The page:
How ironic for this made-for-TV movie to sport Smile in its (incorrectly punctuated) title, because for network television especially in 1974 its remarkably morose. But its a crime drama, so thats a good thing.
The Fugitive fugitive David Janssen headlines as Harry Orwell, a former California cop who left the force after taking a bullet in his back. His lives off his pension on the beach, moonlights as a P.I. to pay more bills, and longs for the day he can live on his boat out in the ocean, far away from the kind of troubles that get people killed, or almost killed.
Like Jennifer (Andrea Marcovicci, The Hand), a beautiful model and police lieutenants daughter whose life Harry enters when her ex-husband is suddenly murdered. Is it her new beau (John Anderson, Psycho)? Or that creepy young guy whos been taking photos of her from afar? My moneys on the creepy guy, and even more so because hes played by Zalman King, future director of many an erotic thriller, from Two Moon Junction and Wild Orchid to the Red Shoe Diaries cable series.
Speaking of series, Smile Jenny, Youre Dead available on demand from Warner Archive is notable for being the second in a pair of films that birthed the Harry-O weekly show later that year. Its also notable for a subplot involving Harry reluctantly forging a friendship with an apparently homeless girl named Liberty who hangs around ... because shes played by Jodie Foster, then all of 11 years old and supremely confident in a way no other child actor has been before or since. (I wonder how many male viewers back then didnt notice her performance because they were too distracted by Terminal Island star Barbara Leighs bikini-clad appearance in the same frame. She plays Harrys lady friend with a name as nerdy as she is foxy: Mildred.)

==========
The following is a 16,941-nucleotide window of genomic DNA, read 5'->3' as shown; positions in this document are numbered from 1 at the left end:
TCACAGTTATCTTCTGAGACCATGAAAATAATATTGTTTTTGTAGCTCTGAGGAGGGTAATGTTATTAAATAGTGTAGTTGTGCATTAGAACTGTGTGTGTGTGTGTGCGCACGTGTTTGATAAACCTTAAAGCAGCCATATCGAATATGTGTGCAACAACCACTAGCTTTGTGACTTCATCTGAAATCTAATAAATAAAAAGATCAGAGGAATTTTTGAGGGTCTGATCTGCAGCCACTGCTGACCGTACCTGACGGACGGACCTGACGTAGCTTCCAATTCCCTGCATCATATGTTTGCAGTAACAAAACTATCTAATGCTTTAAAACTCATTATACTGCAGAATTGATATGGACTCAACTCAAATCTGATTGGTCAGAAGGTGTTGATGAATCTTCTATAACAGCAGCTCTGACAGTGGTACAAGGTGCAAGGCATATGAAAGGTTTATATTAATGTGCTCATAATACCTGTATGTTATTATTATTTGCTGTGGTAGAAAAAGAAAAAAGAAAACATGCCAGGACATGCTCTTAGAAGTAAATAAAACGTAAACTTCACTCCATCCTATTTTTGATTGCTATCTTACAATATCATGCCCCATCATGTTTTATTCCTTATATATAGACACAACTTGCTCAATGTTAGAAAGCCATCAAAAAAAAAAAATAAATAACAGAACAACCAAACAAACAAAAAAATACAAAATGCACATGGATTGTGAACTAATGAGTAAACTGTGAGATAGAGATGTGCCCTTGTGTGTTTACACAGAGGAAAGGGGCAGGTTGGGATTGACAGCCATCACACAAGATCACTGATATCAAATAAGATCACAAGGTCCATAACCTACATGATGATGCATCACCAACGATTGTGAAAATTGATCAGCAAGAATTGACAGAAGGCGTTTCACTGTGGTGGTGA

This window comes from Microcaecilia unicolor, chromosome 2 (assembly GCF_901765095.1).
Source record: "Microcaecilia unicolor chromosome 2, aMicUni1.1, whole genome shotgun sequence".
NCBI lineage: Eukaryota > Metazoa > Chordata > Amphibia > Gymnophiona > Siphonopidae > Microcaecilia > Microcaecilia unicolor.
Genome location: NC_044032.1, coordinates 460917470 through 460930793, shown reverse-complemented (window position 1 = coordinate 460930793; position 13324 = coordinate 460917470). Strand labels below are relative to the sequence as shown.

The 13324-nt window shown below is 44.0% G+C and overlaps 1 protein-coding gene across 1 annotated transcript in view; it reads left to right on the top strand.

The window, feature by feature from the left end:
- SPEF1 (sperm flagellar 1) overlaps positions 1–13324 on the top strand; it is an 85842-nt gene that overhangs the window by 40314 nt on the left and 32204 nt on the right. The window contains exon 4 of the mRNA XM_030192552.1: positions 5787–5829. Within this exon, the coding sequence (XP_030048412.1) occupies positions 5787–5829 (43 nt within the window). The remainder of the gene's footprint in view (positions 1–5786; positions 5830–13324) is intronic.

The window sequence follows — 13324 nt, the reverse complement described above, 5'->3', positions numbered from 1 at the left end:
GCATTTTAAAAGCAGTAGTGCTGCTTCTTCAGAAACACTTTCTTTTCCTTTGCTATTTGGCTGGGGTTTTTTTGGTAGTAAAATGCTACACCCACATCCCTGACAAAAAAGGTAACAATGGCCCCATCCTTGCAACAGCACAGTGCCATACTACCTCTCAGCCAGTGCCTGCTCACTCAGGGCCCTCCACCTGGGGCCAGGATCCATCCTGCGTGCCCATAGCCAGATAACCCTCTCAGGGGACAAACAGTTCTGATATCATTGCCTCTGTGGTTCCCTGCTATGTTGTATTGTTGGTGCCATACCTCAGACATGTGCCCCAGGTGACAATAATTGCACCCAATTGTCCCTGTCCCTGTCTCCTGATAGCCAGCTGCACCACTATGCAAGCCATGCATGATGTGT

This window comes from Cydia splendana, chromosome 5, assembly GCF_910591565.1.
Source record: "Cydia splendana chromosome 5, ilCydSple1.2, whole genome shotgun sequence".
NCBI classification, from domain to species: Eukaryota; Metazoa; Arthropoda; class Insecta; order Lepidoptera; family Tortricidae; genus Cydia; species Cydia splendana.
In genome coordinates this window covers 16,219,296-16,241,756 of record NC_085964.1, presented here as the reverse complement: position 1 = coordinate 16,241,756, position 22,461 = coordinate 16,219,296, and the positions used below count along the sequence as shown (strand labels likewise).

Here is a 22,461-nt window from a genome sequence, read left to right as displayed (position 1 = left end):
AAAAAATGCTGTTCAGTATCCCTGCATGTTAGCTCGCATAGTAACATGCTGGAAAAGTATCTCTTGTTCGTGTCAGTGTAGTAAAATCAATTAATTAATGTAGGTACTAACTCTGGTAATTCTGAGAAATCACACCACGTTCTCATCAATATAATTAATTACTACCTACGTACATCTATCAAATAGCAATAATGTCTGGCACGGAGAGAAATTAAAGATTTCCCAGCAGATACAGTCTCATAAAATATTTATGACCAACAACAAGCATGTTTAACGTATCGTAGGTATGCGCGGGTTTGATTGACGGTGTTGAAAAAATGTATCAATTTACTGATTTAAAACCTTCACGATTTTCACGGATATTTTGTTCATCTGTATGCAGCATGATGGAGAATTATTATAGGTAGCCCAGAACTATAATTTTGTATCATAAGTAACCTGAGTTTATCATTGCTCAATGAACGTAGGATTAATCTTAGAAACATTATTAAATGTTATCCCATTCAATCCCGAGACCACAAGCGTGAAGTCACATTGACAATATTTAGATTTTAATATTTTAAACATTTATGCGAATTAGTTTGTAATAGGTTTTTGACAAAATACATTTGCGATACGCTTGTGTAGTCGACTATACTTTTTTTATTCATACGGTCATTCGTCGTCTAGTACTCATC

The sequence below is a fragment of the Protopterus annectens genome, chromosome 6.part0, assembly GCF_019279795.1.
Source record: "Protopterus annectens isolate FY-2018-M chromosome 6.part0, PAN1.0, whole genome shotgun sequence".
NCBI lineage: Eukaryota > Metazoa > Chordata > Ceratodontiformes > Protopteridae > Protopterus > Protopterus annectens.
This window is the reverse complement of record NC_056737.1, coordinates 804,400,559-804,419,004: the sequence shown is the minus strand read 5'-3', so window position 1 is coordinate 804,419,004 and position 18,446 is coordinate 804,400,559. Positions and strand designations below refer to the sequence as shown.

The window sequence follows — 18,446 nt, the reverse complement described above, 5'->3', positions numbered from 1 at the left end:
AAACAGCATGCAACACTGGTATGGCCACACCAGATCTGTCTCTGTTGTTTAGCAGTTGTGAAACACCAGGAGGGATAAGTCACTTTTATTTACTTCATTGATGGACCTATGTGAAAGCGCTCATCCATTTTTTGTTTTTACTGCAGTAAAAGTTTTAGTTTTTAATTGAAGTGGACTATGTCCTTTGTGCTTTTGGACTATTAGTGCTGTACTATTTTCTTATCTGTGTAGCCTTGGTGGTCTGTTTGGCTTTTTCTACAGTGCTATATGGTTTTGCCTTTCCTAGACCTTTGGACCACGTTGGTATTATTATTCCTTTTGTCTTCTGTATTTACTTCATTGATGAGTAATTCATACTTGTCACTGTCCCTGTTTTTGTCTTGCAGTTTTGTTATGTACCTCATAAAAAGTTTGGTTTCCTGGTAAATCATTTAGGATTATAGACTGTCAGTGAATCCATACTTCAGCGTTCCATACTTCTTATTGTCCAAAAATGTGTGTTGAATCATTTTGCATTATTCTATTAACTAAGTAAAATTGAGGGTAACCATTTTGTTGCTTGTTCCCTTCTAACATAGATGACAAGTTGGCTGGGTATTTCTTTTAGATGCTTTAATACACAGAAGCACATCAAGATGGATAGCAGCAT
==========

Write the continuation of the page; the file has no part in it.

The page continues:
Janssen is wonderfully gruff as a flawed, unhappy hero clearly past his prime, which is rather novel to base a show around, which is why its compelling decades later. Oklahoma native Clu Gulager (The Return of the Living Dead) entertains as a detective who gets visibly frustrated by Harrys constant appearances. We see him a lot because the body count is surprisingly high for 1970s prime-time programming. Rod Lott